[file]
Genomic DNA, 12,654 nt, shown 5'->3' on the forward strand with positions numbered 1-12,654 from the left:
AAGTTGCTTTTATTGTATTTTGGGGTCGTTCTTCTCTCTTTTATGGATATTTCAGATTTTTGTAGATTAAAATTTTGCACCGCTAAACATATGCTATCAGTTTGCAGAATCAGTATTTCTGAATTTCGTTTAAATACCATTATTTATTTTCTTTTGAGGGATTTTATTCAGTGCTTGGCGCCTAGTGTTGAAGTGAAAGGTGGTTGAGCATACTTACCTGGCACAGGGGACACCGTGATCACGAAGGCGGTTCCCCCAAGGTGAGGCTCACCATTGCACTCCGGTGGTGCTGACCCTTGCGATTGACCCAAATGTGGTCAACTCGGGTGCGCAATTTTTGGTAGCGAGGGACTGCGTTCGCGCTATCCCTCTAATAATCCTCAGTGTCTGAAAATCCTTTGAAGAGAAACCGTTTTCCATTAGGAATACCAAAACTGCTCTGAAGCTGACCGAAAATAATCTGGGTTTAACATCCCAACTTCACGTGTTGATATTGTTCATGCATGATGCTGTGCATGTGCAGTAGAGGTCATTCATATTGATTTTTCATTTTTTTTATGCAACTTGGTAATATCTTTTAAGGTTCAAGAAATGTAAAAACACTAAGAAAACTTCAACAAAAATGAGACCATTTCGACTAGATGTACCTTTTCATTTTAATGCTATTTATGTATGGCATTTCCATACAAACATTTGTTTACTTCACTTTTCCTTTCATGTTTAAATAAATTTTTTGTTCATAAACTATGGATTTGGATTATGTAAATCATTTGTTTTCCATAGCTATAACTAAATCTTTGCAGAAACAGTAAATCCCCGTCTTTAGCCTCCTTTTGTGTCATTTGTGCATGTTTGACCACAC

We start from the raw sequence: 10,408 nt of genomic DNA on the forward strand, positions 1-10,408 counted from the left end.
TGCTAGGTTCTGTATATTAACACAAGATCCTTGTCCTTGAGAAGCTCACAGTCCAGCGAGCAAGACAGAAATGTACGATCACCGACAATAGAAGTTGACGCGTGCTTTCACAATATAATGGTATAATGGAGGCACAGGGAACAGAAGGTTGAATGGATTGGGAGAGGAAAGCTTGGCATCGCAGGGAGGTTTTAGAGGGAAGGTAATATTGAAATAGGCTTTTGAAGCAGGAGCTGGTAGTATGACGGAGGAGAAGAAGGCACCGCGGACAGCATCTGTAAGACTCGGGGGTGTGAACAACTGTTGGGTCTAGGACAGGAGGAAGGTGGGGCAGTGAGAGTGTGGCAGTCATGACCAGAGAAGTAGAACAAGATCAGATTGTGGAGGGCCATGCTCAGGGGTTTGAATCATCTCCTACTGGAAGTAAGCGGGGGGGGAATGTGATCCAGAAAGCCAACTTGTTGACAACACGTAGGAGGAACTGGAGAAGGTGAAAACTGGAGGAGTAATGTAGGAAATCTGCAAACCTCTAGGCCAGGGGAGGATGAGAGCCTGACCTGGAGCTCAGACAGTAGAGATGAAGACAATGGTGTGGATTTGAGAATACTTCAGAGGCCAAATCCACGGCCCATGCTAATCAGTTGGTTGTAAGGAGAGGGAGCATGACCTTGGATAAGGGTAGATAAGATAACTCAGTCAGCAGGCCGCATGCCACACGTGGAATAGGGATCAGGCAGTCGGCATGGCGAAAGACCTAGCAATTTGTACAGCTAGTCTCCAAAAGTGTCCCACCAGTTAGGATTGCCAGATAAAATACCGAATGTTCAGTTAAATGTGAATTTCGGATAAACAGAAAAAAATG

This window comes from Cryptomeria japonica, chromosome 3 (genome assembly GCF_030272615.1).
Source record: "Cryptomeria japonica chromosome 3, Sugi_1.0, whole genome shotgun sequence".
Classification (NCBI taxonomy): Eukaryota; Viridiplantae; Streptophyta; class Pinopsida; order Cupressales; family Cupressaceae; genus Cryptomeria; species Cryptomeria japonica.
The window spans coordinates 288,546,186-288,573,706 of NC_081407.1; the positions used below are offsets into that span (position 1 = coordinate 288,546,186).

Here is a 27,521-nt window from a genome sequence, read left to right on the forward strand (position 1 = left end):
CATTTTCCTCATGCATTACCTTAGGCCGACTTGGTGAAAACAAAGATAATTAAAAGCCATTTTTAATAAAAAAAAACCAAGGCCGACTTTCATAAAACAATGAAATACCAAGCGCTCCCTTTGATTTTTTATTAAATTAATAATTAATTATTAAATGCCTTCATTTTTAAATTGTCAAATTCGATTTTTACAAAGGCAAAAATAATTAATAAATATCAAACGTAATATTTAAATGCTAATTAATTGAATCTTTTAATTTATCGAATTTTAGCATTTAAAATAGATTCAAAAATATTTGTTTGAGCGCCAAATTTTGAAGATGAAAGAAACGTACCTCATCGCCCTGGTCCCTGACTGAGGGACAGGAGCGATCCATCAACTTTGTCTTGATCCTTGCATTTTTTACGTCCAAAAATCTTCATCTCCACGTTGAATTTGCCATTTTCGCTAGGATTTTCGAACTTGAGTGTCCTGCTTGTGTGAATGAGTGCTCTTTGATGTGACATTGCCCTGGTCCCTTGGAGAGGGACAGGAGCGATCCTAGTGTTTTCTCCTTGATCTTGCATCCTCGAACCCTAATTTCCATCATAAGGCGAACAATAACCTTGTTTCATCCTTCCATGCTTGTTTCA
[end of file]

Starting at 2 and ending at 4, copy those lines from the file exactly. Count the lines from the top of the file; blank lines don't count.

AAGTTGCTTTTATTGTATTTTGGGGTCGTTCTTCTCTCTTTTATGGATATTTCAGATTTTTGTAGATTAAAATTTTGCACCGCTAAACATATGCTATCAGTTTGCAGAATCAGTATTTCTGAATTTCGTTTAAATACCATTATTTATTTTCTTTTGAGGGATTTTATTCAGTGCTTGGCGCCTAGTGTTGAAGTGAAAGGTGGTTGAGCATACTTACCTGGCACAGGGGACACCGTGATCACGAAGGCGGTTCCCCCAAGGTGAGGCTCACCATTGCACTCCGGTGGTGCTGACCCTTGCGATTGACCCAAATGTGGTCAACTCGGGTGCGCAATTTTTGGTAGCGAGGGACTGCGTTCGCGCTATCCCTCTAATAATCCTCAGTGTCTGAAAATCCTTTGAAGAGAAACCGTTTTCCATTAGGAATACCAAAACTGCTCTGAAGCTGACCGAAAATAATCTGGGTTTAACATCCCAACTTCACGTGTTGATATTGTTCATGCATGATGCTGTGCATGTGCAGTAGAGGTCATTCATATTGATTTTTCATTTTTTTTATGCAACTTGGTAATATCTTTTAAGGTTCAAGAAATGTAAAAACACTAAGAAAACTTCAACAAAAATGAGACCATTTCGACTAGATGTACCTTTTCATTTTAATGCTATTTATGTATGGCATTTCCATACAAACATTTGTTTACTTCACTTTTCCTTTCATGTTTAAATAAATTTTTTGTTCATAAACTATGGATTTGGATTATGTAAATCATTTGTTTTCCATAGCTATAACTAAATCTTTGCAGAAACAGTAAATCCCCGTCTTTAGCCTCCTTTTGTGTCATTTGTGCATGTTTGACCACAC

We start from the raw sequence: 10,408 nt of genomic DNA on the forward strand, positions 1-10,408 counted from the left end.
TGCTAGGTTCTGTATATTAACACAAGATCCTTGTCCTTGAGAAGCTCACAGTCCAGCGAGCAAGACAGAAATGTACGATCACCGACAATAGAAGTTGACGCGTGCTTTCACAATATAATGGTATAATGGAGGCACAGGGAACAGAAGGTTGAATGGATTGGGAGAGGAAAGCTTGGCATCGCAGGGAGGTTTTAGAGGGAAGGTAATATTGAAATAGGCTTTTGAAGCAGGAGCTGGTAGTATGACGGAGGAGAAGAAGGCACCGCGGACAGCATCTGTAAGACTCGGGGGTGTGAACAACTGTTGGGTCTAGGACAGGAGGAAGGTGGGGCAGTGAGAGTGTGGCAGTCATGACCAGAGAAGTAGAACAAGATCAGATTGTGGAGGGCCATGCTCAGGGGTTTGAATCATCTCCTACTGGAAGTAAGCGGGGGGGGAATGTGATCCAGAAAGCCAACTTGTTGACAACACGTAGGAGGAACTGGAGAAGGTGAAAACTGGAGGAGTAATGTAGGAAATCTGCAAACCTCTAGGCCAGGGGAGGATGAGAGCCTGACCTGGAGCTCAGACAGTAGAGATGAAGACAATGGTGTGGATTTGAGAATACTTCAGAGGCCAAATCCACGGCCCATGCTAATCAGTTGGTTGTAAGGAGAGGGAGCATGACCTTGGATAAGGGTAGATAAGATAACTCAGTCAGCAGGCCGCATGCCACACGTGGAATAGGGATCAGGCAGTCGGCATGGCGAAAGACCTAGCAATTTGTACAGCTAGTCTCCAAAAGTGTCCCACCAGTTAGGATTGCCAGATAAAATACCGAATGTTCAGTTAAATGTGAATTTCGGATAAACAGAAAAAAATG